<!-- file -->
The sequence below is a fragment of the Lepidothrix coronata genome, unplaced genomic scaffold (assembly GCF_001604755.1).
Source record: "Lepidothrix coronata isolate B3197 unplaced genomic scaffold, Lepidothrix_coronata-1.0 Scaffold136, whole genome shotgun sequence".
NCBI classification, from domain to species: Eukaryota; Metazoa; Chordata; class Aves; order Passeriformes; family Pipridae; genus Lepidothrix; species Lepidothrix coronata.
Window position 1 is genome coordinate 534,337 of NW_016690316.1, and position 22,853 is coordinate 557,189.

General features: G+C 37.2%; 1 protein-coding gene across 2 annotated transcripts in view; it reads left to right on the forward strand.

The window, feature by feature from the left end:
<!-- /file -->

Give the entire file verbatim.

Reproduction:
The sequence below is a fragment of the Lepidothrix coronata genome, unplaced genomic scaffold (assembly GCF_001604755.1).
Source record: "Lepidothrix coronata isolate B3197 unplaced genomic scaffold, Lepidothrix_coronata-1.0 Scaffold136, whole genome shotgun sequence".
NCBI classification, from domain to species: Eukaryota; Metazoa; Chordata; class Aves; order Passeriformes; family Pipridae; genus Lepidothrix; species Lepidothrix coronata.
Window position 1 is genome coordinate 534,337 of NW_016690316.1, and position 22,853 is coordinate 557,189.

General features: G+C 37.2%; 1 protein-coding gene across 2 annotated transcripts in view; it reads left to right on the forward strand.

The window, feature by feature from the left end: